Once restarted I made the call. After some quick chatter the operator transferred me to the towing agent’s dispatcher. Thank goodness, she did what she could with the short time we had. I quickly rattled off the location of the car, and the basic instructions of how to get where we were and the page of the Back Road Mapbook where we could be found. She replied that I would have to pay for the off road portion of the tow, they needed a credit card. I left my wallet in the car, fortunately I have my card number memorized, including the CVC code and the expiry.
She asked me to wait… I didn’t have the time. I explained my phone was going to die and asked her to send someone, we didn’t want to hike the 27 km to the road. I also told her, “I understand if the driver can’t make it”, after all it wasn’t there responsibility. I’m not sure if she heard my whole message, my phone died.
I walked back to the car and brewed some coffee to drink. We had no idea if a truck was coming. I finished my coffee and we packed our gear, I packed everything I could carry, everything I cared about. We began walking. My instructions were vague and our location obscure…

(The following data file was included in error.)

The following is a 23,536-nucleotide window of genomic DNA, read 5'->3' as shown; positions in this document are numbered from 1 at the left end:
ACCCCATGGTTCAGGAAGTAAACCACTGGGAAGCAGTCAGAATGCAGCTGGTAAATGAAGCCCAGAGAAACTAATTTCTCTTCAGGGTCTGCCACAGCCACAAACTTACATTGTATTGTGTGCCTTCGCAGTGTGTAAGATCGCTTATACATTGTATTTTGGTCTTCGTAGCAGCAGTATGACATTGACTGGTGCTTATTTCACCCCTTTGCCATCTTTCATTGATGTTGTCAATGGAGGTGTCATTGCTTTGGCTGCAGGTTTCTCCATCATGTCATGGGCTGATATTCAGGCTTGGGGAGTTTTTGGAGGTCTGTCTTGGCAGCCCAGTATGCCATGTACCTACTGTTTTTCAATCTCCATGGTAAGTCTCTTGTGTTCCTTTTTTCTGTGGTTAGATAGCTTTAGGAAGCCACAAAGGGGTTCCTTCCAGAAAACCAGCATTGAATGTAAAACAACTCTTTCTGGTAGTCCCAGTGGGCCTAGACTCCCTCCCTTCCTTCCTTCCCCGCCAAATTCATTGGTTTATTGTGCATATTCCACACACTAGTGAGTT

I have to tell you we have never been so happy to see a set of headlights, 5 minutes of walking and we saw a big tow truck coming over the edge of the steep hill. We were saved.
The remainder of the night is boring, the driver couldn’t drive on the snow so we dislodge the car from its trapped location and moved it onto solid dirt but left it behind. The truck brought us back to the highway, driving at about 2 km an hour… no hyperbole. We made it back to Campbell River around 9pm.
|3 hour taxi ride from high up the mountain|
Phil contacted his wife and she agreed to drive up from Nanaimo and meet us.
The tow truck driver was getting off work so he dropped us at a restaurant who agreed to make us some food and serve us some drinks, even though they had just closed their kitchen (thank you Moxies). We ate and chatted. Once finished, we made our way outside to wait in the bus shelter.
When Phil finally dropped me off, I was friggen exhausted. I slid into bed around2 AM, this was a long day… but what a story.